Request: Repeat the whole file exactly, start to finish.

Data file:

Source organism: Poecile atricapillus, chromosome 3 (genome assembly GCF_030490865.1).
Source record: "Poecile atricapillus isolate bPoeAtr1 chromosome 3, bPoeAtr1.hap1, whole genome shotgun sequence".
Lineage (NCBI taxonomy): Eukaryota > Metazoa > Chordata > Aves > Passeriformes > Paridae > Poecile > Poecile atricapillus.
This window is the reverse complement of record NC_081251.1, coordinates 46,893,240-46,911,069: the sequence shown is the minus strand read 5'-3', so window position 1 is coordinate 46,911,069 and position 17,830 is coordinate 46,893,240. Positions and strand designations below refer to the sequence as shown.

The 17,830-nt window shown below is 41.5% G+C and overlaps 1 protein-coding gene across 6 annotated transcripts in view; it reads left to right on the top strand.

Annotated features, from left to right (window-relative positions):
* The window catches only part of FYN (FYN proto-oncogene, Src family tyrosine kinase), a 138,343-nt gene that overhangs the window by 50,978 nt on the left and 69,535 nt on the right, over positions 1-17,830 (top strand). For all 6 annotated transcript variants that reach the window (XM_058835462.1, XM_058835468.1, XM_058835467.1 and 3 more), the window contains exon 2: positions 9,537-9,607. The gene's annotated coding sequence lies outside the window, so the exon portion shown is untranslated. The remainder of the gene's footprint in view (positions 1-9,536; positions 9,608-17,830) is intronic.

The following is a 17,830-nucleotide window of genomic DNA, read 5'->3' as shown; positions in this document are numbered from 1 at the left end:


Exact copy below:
Source organism: Poecile atricapillus, chromosome 3 (genome assembly GCF_030490865.1).
Source record: "Poecile atricapillus isolate bPoeAtr1 chromosome 3, bPoeAtr1.hap1, whole genome shotgun sequence".
Lineage (NCBI taxonomy): Eukaryota > Metazoa > Chordata > Aves > Passeriformes > Paridae > Poecile > Poecile atricapillus.
This window is the reverse complement of record NC_081251.1, coordinates 46,893,240-46,911,069: the sequence shown is the minus strand read 5'-3', so window position 1 is coordinate 46,911,069 and position 17,830 is coordinate 46,893,240. Positions and strand designations below refer to the sequence as shown.

The 17,830-nt window shown below is 41.5% G+C and overlaps 1 protein-coding gene across 6 annotated transcripts in view; it reads left to right on the top strand.

Annotated features, from left to right (window-relative positions):
* The window catches only part of FYN (FYN proto-oncogene, Src family tyrosine kinase), a 138,343-nt gene that overhangs the window by 50,978 nt on the left and 69,535 nt on the right, over positions 1-17,830 (top strand). For all 6 annotated transcript variants that reach the window (XM_058835462.1, XM_058835468.1, XM_058835467.1 and 3 more), the window contains exon 2: positions 9,537-9,607. The gene's annotated coding sequence lies outside the window, so the exon portion shown is untranslated. The remainder of the gene's footprint in view (positions 1-9,536; positions 9,608-17,830) is intronic.

The following is a 17,830-nucleotide window of genomic DNA, read 5'->3' as shown; positions in this document are numbered from 1 at the left end: